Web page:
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Making Change

By Karen Williams, LIMHP March 15, 2012 Posted in: Wellness

I am writing this on a day when it might actually hit 71 or 72 degrees! It's amazing to me how the weather in the Midwest can be so unpredictable. I think I mentioned in one of my very first blogs that I lived in the Phoenix area for about 18 years. I rarely, if ever, checked the weather report there. It was either sunny and warm, or sunny and hot. Very predictable weather in that part of the country. Here in the Midwest, look out! Things can change quickly.

Weather isn't the only thing that can change quickly. Change is very much a part of our every-day life, and yet it can be difficult to manage. Most of us do best in our daily lives when we have a structure, a routine of some kind, that helps us feel like our life is on track. Routines offer us a feeling of safety, reassurance, and normalcy.

When change occurs it can really upset our sense of normalcy. Some changes we can prepare for and others happen more abruptly. Paula McGonigal, a writer for Psychology Today Magazine, addresses this topic. You can read the entire article at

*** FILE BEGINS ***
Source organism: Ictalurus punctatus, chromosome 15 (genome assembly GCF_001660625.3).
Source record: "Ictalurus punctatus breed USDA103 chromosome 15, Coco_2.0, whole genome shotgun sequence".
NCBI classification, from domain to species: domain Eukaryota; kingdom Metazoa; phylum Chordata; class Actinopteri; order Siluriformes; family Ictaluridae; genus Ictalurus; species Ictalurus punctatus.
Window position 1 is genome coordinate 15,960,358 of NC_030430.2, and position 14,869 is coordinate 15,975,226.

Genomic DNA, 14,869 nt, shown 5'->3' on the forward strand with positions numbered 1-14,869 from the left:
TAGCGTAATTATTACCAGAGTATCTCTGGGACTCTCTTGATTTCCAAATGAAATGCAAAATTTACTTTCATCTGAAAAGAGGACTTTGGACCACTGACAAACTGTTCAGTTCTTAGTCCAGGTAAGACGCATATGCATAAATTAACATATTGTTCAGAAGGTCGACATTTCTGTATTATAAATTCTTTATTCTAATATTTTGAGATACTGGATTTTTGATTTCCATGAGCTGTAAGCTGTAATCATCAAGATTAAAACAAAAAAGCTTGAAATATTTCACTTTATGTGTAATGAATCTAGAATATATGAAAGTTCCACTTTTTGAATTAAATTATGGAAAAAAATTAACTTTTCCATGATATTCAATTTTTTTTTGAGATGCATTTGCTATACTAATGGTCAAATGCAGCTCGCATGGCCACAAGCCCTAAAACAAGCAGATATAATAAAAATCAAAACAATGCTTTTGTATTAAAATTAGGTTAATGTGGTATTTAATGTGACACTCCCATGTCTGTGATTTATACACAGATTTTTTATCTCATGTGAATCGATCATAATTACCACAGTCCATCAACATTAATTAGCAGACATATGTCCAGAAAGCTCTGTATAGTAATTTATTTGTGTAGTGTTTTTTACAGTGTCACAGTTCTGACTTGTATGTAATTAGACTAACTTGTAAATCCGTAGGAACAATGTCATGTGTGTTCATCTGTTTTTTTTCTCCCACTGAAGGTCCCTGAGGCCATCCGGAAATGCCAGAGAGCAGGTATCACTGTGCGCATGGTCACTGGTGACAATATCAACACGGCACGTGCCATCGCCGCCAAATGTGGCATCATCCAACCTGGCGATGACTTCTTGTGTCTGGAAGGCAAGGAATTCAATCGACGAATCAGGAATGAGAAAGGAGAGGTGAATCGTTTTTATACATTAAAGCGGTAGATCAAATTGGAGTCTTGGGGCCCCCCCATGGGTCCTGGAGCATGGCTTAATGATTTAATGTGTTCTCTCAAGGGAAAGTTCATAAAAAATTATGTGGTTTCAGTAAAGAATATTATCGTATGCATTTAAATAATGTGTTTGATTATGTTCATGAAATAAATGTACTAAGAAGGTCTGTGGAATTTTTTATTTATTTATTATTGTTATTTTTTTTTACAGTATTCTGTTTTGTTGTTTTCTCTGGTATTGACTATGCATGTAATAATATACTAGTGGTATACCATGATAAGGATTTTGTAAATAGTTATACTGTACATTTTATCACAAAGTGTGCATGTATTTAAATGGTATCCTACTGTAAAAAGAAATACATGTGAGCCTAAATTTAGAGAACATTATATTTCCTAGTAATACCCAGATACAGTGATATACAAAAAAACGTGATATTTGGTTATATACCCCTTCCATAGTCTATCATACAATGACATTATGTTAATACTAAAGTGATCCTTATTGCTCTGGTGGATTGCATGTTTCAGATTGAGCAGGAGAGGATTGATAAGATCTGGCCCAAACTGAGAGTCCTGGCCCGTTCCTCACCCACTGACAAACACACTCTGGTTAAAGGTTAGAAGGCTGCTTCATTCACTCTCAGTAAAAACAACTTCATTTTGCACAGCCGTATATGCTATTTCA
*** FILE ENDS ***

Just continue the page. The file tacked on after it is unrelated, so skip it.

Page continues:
McGonigal writes that part of the reason change can be so challenging is that most of us are creatures of habit, and we need to be engaged with or committed to the change we hope to make. In other words, we may need to understand why the change of habit needs to happen in the first place - sort of a "what's-in-it-for-me" concept. The motivation to change – recognizing the benefit of the change- is key for most people. So weather we want to change jobs, lose a few pounds, or save more money, it has to make sense to us. We have to believe that the change we want to make is worth the effort, that the result produced will be meaningful, or that life will somehow be improved by the change.

One of the things I find myself saying to many of my patients is, "You are worth the effort." Change is not easy for most of us, but believing in ourselves, even a little bit, and pushing through barriers to produce the intended result can increase self-efficacy. McGonigal defines self-efficacy as "the belief that you can make a change and overcome obstacles." Imagine the increase in self esteem and self confidence that can come with this?

I invite you to take a look at something you'd like to change and take it a step further by trusting that "you are worth the effort". Imagine overcoming the barriers that have been holding you back. What might that feel like for you?

Let me know.

Take care.

Karen Williams, LIMHP
Karen Williams, LIMHP

Karen Williams, LIMHP is a Mental Health provider at CHI Health.

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